The publicity campaign promised a new summer program at Point Dume for poor children, funded in part by the Donald T. Sterling Charitable Foundation.
A smiling Sterling was shown next to a horse in some newspaper ads. In others, the foundation described the project as "the 20 Acre Malibu Farm & Horse Ranch Estate As A Free Summer Camp For Underprivileged Kids Ages 6-14."
Initially the camp was to open in 2014, offering horseback riding, golf, a new pool and tennis court, even a heli-pad; more recently, advertisements said it would debut in 2016.
But Malibu officials said Sterling has filed no proposals with the city for the project. And Darren Schield, the Sterling foundation's chief financial officer, said he had no information about plans to fund the Malibu ranch. Sterling did not respond to requests for comment.
Ads bearing the name of the Sterling Foundation have heavily promoted its namesake's good works. Those in the Los Angeles Times have featured pictures of the billionaire Clippers owner and numerous recipients of his largesse, including leaders of groups that serve minorities and the underprivileged.
Some of the ads said the foundation was committed to making $10 million in donations. Others cited larger figures — $17 million, even $20 million.
The foundation's actual giving has been far more modest than the publicity suggests.
And some of Sterling's most touted projects, such as the Malibu children's camp and earlier plans for a skid row homeless center, have so far failed to materialize.
From 2009, when Sterling began funding the foundation, through the end of 2012, it gave out about $1.4 million, according to tax records.
Most were grants of $5,000 to $20,000 to dozens of community groups and schools, including Para Los Niños, the United Negro College Fund and the Union Rescue Mission.
Some organizations that received the foundation's money said they were grateful. But others said they became turned off by what they considered Sterling's relentless self-promotion, even before the NBA banned the Clippers owner for life last week for a recording in which a man the league said was Sterling told a female friend not to associate with black people in public.
Sterling, whose estimated net worth is $1.9 billion, began funding the charity the same year he paid $2.7 million to settle a federal housing discrimination lawsuit. Sterling, whose company owns numerous apartment buildings across Southern California, has been dogged by allegations in lawsuits that he refused to rent to African Americans, Latinos and families with children.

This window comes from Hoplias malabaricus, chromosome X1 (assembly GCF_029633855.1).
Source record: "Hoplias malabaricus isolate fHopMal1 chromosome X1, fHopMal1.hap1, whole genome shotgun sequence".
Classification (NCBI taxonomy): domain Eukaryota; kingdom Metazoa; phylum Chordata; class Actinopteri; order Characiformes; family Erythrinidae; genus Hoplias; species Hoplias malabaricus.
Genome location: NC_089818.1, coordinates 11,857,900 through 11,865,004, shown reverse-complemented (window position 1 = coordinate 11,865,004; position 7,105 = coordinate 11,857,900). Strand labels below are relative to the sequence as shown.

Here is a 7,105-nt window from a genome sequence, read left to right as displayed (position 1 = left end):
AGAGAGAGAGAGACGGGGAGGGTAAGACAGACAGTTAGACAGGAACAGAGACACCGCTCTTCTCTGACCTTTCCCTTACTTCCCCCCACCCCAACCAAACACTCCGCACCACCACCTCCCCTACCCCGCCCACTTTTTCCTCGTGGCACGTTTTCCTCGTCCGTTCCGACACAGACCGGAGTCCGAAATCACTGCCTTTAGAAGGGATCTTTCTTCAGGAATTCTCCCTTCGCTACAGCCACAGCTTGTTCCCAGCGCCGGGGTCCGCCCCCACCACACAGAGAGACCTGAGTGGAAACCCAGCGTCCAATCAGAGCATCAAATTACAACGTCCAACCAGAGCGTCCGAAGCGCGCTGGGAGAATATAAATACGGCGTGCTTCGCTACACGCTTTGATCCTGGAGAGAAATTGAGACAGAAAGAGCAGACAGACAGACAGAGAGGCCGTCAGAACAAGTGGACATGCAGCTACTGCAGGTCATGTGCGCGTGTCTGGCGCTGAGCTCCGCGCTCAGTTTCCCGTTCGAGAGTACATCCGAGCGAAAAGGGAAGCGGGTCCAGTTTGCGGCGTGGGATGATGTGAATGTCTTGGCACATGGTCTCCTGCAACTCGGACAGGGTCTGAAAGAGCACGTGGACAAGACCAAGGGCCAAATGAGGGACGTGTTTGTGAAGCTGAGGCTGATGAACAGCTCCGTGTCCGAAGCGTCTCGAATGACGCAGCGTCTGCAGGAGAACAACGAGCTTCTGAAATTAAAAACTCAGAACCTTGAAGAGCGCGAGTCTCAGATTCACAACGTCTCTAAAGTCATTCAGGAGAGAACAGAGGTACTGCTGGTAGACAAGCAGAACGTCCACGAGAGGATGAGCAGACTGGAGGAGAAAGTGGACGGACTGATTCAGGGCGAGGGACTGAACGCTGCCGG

Among the recipients of Sterling's charitable money was 100 Black Men of Los Angeles, a youth mentoring program that received $5,000 in 2009. Some members said in interviews that they were initially hesitant to take the money after hearing about the housing discrimination allegations against Sterling, but they decided it was more important to provide scholarships to disadvantaged students.
Soon a photo of the organization's then-president began appearing in newspaper advertisements. Group members were disturbed by what they saw as the message: "Look at all the African Americans I'm helping," said the group's current president, Pastor Jewett Walker Jr.
Walker said the organization asked Sterling to stop using its name and logo in the ads, but the request was ignored. Then the group heard that former Clippers general manager Elgin Baylor, a Hall of Fame NBA player, had sued Sterling for wrongful termination and had accused him of fostering a "plantation mentality" in the Clippers organization. (Baylor later dropped the racial-bias claim.)
Walker said 100 Black Men returned the money and sent a cease-and-desist letter demanding that Sterling stop using its name and logo in the ads.
"I think he was pimping us to get credit for helping the African American community," he added.
Times spokeswoman Nancy Sullivan said in a statement that "it is the advertiser's responsibility to secure permissions from any person whose image is utilized in their advertising."
In another case, the Sterling foundation pledged $10,000 annually for 10 years to A Place Called Home, a nonprofit organization for disadvantaged children in South Los Angeles, according to tax records.
"Suddenly, my picture showed up in the L.A. Times in those ads," said Jonathan Zeichner, the group's executive director. He said he did not recall giving the foundation permission to use his image in the ads.